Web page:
Book Review: Limitless

Limitless: Devotions For A Ridiculously Good Life, by Nick Nujicic

[Note: This book was provided by WaterBrook Multnomah Press without charge in exchange for an honest review.]

Recognizing the need I have for encouraging books in my library, I have started a small collection of devotionals. This is the second such book I have read recently (the first is awaiting publication as part of a blog tour), and I found this to be a very personal and excellent work. A major strength of this work (which is a short collection of 50 devotionals that average about three pages apiece) is that it includes well-chosen Bible scriptures, personal stories, and a focus on faith and devotion to God rather than an inclination to argue. I have found in general that devotional works, especially ones that are as honest and forthright as this one, are helpful in encouragement without getting bogged down in difficult ground.

That is not to say that one cannot find small quibbles in this book, for one can if one is so inclined. However, it would be rather pointless to do so. It is clear that the author, best known for being an inspirational speaker born with no arms and legs [1], is an honest and candid person about his own struggles against depression as well as his ability to be inspired by everyone from Chinese earthquake orphans to Billy Graham and to people whose struggles against childhood depravation and depraved child abuse inspired him as brave as well. Each of the small devotionals, which can be read one day at a time or all at once, depending on one’s inclinations, deals with a biblical verse along with a brief story that illustrates its truth in the life of the author of someone he knows.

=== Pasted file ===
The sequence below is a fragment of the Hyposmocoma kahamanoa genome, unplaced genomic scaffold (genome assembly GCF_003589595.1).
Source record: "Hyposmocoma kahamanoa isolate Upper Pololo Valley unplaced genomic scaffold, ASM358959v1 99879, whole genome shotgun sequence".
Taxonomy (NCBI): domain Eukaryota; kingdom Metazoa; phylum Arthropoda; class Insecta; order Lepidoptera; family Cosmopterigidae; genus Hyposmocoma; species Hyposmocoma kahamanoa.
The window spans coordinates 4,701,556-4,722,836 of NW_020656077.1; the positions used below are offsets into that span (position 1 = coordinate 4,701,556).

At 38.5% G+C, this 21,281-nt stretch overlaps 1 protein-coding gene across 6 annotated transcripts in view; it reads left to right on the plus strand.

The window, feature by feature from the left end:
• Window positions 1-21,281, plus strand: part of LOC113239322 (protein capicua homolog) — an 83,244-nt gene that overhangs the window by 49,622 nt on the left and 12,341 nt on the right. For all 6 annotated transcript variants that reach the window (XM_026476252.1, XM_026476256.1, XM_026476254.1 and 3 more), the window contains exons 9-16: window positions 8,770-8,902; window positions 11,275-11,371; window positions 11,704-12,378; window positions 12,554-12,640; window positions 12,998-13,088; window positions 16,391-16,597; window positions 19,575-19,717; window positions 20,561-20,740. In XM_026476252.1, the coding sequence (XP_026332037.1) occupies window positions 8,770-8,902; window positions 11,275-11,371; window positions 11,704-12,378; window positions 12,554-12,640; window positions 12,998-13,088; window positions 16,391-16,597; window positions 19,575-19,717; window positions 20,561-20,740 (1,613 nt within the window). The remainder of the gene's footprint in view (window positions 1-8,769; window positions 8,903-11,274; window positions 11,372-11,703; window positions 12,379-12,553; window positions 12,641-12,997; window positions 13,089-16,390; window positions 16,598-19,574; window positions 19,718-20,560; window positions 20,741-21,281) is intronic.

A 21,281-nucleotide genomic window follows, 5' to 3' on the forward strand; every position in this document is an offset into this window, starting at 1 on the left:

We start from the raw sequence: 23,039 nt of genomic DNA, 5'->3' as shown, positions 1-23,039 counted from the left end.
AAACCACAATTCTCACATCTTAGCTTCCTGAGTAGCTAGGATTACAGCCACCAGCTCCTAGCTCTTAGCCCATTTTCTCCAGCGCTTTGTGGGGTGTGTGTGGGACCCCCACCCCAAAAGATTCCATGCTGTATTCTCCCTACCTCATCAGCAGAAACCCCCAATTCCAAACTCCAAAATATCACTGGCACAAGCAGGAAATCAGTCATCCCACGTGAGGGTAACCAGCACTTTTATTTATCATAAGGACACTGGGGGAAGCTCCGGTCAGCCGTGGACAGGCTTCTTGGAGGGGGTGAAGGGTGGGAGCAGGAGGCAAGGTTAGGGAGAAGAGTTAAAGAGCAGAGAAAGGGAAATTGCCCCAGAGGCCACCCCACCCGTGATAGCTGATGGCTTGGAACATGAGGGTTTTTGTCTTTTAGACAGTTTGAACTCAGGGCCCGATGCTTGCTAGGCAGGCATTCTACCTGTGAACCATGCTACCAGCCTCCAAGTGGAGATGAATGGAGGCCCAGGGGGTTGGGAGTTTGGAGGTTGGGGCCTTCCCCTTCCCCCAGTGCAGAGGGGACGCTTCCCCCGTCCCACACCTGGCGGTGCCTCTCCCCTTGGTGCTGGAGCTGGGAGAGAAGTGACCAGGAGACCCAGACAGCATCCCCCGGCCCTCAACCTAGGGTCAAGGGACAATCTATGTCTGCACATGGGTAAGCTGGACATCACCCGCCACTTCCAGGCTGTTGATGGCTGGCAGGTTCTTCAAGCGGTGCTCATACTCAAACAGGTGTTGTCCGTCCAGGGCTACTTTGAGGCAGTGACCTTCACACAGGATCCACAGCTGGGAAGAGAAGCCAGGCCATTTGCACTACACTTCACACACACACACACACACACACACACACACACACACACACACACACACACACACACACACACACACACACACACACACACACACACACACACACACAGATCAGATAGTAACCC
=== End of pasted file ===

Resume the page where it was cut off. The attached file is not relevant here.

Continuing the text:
There are some comments that the author makes early on that are highly worthwhile. For one, limitless does not presume a sappy or shallow belief in the lack of limitations of human beings, but rather the limitless power and strength of God to help believers overcome our own natural limitations and experiences. Nick Vujicic is honest about exploring his own insecurities, his resourcefulness, the love he received from friends and a very loving family (including a beautiful wife, apparently), as well as his own ups and downs and his devotion to the dream of being an inspirational speaker. Also included are tips on how to break up the seriousness of life by having safe places and situations to behave in silly and lighthearted ways, as life is enough of a burden. Being a person who is perhaps a bit too serious by nature and nurture, these were welcome suggestions if a bit difficult to put into practice.

All in all, this is a book that is easy to read, full of encouraging advice as well as a helpful perspective. For those people looking for an inspirational series of devotionals that deal honestly with the hardships of life but manage to do so with a sense of humor, as well as a bit of lightness as well as emotional depth, this is a little book that is easy to enjoy and appreciate, and one that ought to repay even repeated reading for those who need encouragement in one aspect of life or another from time to time. We all need to be reminded to be less anxious about our lives and more willing to trust God with our hopes and dreams and desires in the knowledge that He will accomplish a will in us that is more wonderful than any of us can imagine.


About nathanalbright

I'm a person with diverse interests who loves to read. If you want to know something about me, just ask.
This entry was posted in Bible, Book Reviews, Christianity and tagged , , . Bookmark the permalink.

7 Responses to Book Review: Limitless

  1. Pingback: Book Review: Unstoppable | Edge Induced Cohesion

  2. Pingback: Book Review: God And Men: No Holds Barred | Edge Induced Cohesion

  3. Pingback: Book Review: The Jesus Code | Edge Induced Cohesion

  4. Pingback: Book Review: Living A Mighty Faith | Edge Induced Cohesion

  5. Pingback: Book Review: 5 Minutes With Jesus | Edge Induced Cohesion

  6. Pingback: Book Review: Facing Trials: Thoughts For Meditation | Edge Induced Cohesion

  7. Pingback: Book Review: Be The Hands And Feet | Edge Induced Cohesion

Leave a Reply

Fill in your details below or click an icon to log in: Logo

You are commenting using your account. Log Out /  Change )

Google photo

You are commenting using your Google account. Log Out /  Change )

Twitter picture

You are commenting using your Twitter account. Log Out /  Change )

Facebook photo

You are commenting using your Facebook account. Log Out /  Change )

Connecting to %s